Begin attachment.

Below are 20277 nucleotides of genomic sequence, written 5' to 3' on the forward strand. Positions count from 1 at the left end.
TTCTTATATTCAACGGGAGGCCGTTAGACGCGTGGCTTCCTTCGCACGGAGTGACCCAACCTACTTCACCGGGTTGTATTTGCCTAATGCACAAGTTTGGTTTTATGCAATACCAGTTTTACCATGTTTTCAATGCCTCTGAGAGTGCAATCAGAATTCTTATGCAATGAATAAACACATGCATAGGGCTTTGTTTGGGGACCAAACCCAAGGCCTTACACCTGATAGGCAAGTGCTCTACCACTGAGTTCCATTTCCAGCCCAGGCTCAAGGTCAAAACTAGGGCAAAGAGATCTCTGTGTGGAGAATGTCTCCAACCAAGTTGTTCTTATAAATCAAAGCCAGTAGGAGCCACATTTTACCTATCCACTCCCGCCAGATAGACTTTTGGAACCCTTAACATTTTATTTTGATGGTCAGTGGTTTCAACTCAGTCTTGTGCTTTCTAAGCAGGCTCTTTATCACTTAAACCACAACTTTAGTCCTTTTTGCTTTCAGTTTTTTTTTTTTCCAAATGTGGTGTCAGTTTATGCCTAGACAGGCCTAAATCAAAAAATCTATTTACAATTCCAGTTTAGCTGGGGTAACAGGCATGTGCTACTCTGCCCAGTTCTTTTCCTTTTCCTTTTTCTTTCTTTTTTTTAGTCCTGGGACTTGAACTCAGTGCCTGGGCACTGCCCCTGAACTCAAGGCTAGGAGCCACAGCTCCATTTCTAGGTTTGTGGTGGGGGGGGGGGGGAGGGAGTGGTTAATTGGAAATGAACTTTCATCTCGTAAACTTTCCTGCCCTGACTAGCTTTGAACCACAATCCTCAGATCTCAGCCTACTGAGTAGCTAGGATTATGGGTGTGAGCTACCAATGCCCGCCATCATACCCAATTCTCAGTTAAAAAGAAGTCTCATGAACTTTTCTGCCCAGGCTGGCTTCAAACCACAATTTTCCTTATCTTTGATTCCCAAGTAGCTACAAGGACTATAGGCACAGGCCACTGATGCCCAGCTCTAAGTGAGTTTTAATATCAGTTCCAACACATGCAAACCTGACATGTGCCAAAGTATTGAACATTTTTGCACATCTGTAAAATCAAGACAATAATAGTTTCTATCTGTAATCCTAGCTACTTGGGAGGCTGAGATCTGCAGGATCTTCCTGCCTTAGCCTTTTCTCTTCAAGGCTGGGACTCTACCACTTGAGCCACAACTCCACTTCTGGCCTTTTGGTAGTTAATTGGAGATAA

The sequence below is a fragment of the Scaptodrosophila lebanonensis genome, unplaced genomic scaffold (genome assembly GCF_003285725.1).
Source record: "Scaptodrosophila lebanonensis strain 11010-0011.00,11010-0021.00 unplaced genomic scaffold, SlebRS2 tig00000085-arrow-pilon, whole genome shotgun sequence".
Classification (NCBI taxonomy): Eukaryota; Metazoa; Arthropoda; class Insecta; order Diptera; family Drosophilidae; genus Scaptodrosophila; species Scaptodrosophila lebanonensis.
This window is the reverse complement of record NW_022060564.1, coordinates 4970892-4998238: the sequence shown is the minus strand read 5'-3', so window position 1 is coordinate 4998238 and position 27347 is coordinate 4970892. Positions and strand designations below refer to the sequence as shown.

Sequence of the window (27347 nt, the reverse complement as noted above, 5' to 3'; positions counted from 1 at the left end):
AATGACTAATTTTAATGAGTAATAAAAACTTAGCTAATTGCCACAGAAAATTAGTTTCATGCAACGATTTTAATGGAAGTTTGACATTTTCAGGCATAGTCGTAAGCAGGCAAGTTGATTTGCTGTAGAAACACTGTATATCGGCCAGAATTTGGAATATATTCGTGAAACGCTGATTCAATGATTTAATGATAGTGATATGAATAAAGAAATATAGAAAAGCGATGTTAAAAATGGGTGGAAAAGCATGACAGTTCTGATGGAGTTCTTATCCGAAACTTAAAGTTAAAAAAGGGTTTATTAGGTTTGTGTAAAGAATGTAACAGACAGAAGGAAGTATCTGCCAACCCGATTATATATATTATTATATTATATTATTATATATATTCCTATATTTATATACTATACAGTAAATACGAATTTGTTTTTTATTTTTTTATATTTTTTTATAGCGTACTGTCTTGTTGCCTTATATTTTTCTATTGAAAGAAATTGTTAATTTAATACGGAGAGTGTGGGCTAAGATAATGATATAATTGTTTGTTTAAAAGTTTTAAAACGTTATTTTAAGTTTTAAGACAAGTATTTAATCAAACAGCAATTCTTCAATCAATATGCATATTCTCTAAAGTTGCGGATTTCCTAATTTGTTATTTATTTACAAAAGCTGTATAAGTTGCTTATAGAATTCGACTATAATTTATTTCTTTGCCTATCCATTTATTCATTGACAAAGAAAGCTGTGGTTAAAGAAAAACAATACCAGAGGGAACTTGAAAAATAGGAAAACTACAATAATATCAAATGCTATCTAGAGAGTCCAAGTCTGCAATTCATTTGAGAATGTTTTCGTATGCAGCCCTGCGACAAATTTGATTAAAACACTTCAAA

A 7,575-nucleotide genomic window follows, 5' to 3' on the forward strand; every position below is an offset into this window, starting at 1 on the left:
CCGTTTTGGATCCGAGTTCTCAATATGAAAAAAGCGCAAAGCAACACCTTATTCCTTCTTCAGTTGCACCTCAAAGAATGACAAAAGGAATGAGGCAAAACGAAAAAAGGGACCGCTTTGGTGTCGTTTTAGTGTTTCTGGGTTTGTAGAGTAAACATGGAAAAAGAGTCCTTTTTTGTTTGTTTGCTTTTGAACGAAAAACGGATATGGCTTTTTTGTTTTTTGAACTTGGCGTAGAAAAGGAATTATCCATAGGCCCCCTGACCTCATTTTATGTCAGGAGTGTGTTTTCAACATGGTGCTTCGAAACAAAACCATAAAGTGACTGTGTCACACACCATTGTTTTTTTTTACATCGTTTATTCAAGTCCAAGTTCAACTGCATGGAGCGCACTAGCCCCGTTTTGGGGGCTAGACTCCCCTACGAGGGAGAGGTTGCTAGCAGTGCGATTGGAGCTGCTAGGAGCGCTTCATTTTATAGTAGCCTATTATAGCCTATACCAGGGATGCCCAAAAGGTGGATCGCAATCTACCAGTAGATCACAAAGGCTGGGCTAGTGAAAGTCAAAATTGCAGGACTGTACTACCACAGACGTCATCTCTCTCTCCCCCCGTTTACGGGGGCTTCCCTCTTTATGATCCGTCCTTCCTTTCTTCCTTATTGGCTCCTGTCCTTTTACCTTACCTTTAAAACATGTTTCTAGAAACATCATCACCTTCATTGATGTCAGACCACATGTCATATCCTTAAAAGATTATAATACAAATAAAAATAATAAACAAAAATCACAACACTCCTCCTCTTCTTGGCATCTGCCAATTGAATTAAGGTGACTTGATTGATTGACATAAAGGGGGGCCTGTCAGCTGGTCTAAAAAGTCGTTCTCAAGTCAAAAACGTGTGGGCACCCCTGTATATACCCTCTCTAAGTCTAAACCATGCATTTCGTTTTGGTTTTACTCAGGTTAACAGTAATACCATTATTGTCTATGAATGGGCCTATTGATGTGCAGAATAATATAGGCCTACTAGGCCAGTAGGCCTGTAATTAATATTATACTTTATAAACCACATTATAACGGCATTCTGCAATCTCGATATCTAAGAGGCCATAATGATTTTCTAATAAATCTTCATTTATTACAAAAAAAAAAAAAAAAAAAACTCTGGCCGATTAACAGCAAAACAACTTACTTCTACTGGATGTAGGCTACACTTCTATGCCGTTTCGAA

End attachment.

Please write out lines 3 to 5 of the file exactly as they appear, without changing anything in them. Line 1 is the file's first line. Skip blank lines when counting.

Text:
The sequence below is a fragment of the Scaptodrosophila lebanonensis genome, unplaced genomic scaffold (genome assembly GCF_003285725.1).
Source record: "Scaptodrosophila lebanonensis strain 11010-0011.00,11010-0021.00 unplaced genomic scaffold, SlebRS2 tig00000085-arrow-pilon, whole genome shotgun sequence".
Classification (NCBI taxonomy): Eukaryota; Metazoa; Arthropoda; class Insecta; order Diptera; family Drosophilidae; genus Scaptodrosophila; species Scaptodrosophila lebanonensis.